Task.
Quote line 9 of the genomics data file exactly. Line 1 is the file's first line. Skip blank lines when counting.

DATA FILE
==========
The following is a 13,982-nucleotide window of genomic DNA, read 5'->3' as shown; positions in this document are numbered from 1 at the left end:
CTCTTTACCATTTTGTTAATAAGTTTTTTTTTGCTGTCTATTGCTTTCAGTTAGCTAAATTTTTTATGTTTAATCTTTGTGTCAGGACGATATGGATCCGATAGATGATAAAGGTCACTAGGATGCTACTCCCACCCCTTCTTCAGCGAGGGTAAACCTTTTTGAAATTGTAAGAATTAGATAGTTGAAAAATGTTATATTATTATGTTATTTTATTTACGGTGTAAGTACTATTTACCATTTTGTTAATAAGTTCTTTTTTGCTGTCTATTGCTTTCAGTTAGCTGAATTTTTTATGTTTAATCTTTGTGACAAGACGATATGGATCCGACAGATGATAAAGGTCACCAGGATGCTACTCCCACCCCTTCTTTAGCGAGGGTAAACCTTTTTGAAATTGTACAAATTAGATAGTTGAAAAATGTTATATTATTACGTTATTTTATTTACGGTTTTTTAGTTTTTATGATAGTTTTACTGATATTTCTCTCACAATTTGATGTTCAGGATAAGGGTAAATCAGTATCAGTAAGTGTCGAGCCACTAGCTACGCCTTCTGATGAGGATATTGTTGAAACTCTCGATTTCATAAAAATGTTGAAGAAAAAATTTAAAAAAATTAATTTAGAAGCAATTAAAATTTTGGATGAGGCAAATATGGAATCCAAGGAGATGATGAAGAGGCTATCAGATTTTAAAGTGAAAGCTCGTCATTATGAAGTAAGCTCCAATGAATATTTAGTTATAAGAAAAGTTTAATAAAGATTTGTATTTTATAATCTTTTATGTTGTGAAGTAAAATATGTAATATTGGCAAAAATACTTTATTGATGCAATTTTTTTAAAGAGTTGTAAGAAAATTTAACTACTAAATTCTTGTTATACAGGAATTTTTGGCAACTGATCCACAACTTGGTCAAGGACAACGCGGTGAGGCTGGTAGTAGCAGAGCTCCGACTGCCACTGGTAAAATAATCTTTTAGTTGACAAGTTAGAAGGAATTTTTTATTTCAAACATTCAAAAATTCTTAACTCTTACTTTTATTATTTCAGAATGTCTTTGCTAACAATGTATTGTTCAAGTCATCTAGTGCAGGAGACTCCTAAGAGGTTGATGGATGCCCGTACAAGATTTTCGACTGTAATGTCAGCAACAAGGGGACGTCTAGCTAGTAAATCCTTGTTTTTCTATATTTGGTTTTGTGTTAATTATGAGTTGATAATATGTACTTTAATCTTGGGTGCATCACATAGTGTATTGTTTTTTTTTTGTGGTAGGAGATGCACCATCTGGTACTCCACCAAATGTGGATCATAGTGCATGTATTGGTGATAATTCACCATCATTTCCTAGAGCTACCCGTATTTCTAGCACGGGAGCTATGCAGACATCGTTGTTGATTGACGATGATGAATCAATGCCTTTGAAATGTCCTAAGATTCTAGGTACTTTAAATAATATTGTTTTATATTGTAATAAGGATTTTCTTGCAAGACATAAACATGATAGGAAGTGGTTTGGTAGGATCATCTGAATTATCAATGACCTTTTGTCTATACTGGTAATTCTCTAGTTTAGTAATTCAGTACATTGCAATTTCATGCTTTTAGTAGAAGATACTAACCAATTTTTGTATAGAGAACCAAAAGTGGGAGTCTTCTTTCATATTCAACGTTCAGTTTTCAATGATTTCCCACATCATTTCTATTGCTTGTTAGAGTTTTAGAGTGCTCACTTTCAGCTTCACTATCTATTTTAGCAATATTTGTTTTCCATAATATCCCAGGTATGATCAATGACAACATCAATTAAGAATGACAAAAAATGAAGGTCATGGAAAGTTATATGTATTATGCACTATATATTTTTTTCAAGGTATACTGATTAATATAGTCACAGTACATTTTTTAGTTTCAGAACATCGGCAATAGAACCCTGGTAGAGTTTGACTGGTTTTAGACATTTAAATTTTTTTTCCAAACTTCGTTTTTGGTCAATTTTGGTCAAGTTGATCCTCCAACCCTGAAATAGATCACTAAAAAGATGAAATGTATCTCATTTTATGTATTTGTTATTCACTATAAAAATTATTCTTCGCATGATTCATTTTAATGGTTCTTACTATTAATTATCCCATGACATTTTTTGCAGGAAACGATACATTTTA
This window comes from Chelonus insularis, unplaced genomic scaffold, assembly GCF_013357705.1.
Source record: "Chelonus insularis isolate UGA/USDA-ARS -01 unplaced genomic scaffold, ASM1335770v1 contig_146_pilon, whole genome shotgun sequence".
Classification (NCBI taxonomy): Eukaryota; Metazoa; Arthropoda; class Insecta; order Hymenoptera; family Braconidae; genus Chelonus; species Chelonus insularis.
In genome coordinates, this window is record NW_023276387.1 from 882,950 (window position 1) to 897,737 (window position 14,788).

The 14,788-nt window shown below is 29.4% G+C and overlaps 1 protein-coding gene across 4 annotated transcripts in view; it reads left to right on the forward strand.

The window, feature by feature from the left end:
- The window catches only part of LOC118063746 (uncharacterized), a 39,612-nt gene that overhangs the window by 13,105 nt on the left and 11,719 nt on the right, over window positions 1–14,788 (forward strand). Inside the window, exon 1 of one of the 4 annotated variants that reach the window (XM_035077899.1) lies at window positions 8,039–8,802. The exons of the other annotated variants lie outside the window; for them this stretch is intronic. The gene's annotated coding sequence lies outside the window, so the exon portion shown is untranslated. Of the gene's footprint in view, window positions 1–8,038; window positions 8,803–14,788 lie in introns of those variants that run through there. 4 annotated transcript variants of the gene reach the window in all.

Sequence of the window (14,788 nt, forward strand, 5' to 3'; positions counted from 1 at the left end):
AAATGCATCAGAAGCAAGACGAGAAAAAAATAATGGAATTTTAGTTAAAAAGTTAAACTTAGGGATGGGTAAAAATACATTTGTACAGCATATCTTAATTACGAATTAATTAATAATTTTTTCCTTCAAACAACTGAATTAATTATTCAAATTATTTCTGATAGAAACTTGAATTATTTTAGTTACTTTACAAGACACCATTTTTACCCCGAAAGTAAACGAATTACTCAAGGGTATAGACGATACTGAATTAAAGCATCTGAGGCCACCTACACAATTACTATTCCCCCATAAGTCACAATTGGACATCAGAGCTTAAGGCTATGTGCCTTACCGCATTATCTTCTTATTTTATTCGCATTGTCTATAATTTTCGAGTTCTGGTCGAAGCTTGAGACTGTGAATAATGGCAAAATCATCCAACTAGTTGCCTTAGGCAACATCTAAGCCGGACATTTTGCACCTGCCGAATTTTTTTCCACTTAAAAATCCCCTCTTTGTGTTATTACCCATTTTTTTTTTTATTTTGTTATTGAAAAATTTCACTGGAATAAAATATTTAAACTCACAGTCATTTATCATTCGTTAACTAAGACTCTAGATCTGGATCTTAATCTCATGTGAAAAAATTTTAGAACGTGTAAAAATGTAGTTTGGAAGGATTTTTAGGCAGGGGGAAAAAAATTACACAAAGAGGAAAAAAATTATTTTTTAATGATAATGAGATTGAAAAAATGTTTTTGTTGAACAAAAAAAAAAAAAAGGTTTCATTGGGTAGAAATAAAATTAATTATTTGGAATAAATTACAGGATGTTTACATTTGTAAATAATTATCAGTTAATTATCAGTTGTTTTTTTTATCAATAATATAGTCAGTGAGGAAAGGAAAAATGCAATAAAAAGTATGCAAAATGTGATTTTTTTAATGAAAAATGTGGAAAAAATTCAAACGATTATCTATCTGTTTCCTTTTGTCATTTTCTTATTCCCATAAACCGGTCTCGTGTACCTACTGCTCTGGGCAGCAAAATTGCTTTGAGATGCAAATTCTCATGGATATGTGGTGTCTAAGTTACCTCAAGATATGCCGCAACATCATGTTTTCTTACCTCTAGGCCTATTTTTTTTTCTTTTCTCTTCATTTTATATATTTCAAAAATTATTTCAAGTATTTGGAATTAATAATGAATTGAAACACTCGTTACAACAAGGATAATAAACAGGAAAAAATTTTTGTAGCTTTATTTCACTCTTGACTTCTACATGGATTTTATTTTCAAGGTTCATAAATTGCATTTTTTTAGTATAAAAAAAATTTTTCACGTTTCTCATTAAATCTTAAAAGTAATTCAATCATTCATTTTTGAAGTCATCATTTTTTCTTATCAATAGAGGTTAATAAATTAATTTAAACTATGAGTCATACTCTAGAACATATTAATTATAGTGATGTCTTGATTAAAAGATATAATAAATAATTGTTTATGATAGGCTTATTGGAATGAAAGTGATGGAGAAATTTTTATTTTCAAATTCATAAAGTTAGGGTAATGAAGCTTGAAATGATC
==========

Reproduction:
- The window catches only part of LOC118063746 (uncharacterized), a 39,612-nt gene that overhangs the window by 13,105 nt on the left and 11,719 nt on the right, over window positions 1–14,788 (forward strand). Inside the window, exon 1 of one of the 4 annotated variants that reach the window (XM_035077899.1) lies at window positions 8,039–8,802. The exons of the other annotated variants lie outside the window; for them this stretch is intronic. The gene's annotated coding sequence lies outside the window, so the exon portion shown is untranslated. Of the gene's footprint in view, window positions 1–8,038; window positions 8,803–14,788 lie in introns of those variants that run through there. 4 annotated transcript variants of the gene reach the window in all.